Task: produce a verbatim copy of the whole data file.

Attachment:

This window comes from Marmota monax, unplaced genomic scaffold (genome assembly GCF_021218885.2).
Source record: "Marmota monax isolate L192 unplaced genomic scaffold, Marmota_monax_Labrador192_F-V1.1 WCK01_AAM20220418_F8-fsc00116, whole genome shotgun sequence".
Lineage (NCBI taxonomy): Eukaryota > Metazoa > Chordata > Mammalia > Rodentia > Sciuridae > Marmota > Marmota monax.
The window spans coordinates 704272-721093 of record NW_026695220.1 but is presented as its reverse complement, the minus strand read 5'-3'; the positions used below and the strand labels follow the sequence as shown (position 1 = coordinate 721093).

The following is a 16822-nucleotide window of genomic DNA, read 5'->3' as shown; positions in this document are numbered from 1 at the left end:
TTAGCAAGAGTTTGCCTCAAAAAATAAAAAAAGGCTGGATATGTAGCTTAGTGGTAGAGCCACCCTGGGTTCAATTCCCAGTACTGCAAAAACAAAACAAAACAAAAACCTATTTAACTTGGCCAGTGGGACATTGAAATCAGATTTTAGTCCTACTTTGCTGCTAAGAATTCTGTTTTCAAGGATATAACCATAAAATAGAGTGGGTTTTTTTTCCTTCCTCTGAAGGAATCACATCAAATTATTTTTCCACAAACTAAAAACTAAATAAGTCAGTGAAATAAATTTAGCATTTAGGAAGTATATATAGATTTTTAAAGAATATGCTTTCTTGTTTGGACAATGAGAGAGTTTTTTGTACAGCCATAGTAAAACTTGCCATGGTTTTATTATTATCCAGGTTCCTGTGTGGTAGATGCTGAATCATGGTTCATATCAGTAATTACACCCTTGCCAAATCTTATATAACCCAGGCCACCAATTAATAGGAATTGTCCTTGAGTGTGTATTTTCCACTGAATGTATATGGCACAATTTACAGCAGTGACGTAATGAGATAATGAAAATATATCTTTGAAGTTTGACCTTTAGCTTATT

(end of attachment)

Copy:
This window comes from Marmota monax, unplaced genomic scaffold (genome assembly GCF_021218885.2).
Source record: "Marmota monax isolate L192 unplaced genomic scaffold, Marmota_monax_Labrador192_F-V1.1 WCK01_AAM20220418_F8-fsc00116, whole genome shotgun sequence".
Lineage (NCBI taxonomy): Eukaryota > Metazoa > Chordata > Mammalia > Rodentia > Sciuridae > Marmota > Marmota monax.
The window spans coordinates 704272-721093 of record NW_026695220.1 but is presented as its reverse complement, the minus strand read 5'-3'; the positions used below and the strand labels follow the sequence as shown (position 1 = coordinate 721093).

The following is a 16822-nucleotide window of genomic DNA, read 5'->3' as shown; positions in this document are numbered from 1 at the left end:
TTAGCAAGAGTTTGCCTCAAAAAATAAAAAAAGGCTGGATATGTAGCTTAGTGGTAGAGCCACCCTGGGTTCAATTCCCAGTACTGCAAAAACAAAACAAAACAAAAACCTATTTAACTTGGCCAGTGGGACATTGAAATCAGATTTTAGTCCTACTTTGCTGCTAAGAATTCTGTTTTCAAGGATATAACCATAAAATAGAGTGGGTTTTTTTTCCTTCCTCTGAAGGAATCACATCAAATTATTTTTCCACAAACTAAAAACTAAATAAGTCAGTGAAATAAATTTAGCATTTAGGAAGTATATATAGATTTTTAAAGAATATGCTTTCTTGTTTGGACAATGAGAGAGTTTTTTGTACAGCCATAGTAAAACTTGCCATGGTTTTATTATTATCCAGGTTCCTGTGTGGTAGATGCTGAATCATGGTTCATATCAGTAATTACACCCTTGCCAAATCTTATATAACCCAGGCCACCAATTAATAGGAATTGTCCTTGAGTGTGTATTTTCCACTGAATGTATATGGCACAATTTACAGCAGTGACGTAATGAGATAATGAAAATATATCTTTGAAGTTTGACCTTTAGCTTATT